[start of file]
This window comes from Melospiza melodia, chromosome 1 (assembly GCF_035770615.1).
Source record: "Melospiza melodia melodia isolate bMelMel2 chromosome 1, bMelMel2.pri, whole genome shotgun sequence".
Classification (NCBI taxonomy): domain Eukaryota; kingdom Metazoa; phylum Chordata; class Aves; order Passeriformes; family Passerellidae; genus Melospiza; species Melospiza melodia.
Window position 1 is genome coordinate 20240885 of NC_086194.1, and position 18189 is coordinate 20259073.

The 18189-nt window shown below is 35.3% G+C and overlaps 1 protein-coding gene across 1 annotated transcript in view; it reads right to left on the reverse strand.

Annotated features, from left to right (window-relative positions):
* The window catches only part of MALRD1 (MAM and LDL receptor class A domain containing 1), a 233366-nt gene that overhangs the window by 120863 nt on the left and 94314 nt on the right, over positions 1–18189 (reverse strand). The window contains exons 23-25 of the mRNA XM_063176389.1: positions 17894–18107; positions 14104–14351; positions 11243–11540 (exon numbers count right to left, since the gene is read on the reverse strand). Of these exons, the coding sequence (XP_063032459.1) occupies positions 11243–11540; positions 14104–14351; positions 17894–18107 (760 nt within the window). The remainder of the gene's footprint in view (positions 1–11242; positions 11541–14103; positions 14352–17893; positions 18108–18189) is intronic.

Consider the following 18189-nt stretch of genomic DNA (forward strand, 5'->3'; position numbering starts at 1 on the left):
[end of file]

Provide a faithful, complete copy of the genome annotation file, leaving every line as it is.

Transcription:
This window comes from Melospiza melodia, chromosome 1 (assembly GCF_035770615.1).
Source record: "Melospiza melodia melodia isolate bMelMel2 chromosome 1, bMelMel2.pri, whole genome shotgun sequence".
Classification (NCBI taxonomy): domain Eukaryota; kingdom Metazoa; phylum Chordata; class Aves; order Passeriformes; family Passerellidae; genus Melospiza; species Melospiza melodia.
Window position 1 is genome coordinate 20240885 of NC_086194.1, and position 18189 is coordinate 20259073.

The 18189-nt window shown below is 35.3% G+C and overlaps 1 protein-coding gene across 1 annotated transcript in view; it reads right to left on the reverse strand.

Annotated features, from left to right (window-relative positions):
* The window catches only part of MALRD1 (MAM and LDL receptor class A domain containing 1), a 233366-nt gene that overhangs the window by 120863 nt on the left and 94314 nt on the right, over positions 1–18189 (reverse strand). The window contains exons 23-25 of the mRNA XM_063176389.1: positions 17894–18107; positions 14104–14351; positions 11243–11540 (exon numbers count right to left, since the gene is read on the reverse strand). Of these exons, the coding sequence (XP_063032459.1) occupies positions 11243–11540; positions 14104–14351; positions 17894–18107 (760 nt within the window). The remainder of the gene's footprint in view (positions 1–11242; positions 11541–14103; positions 14352–17893; positions 18108–18189) is intronic.

Consider the following 18189-nt stretch of genomic DNA (forward strand, 5'->3'; position numbering starts at 1 on the left):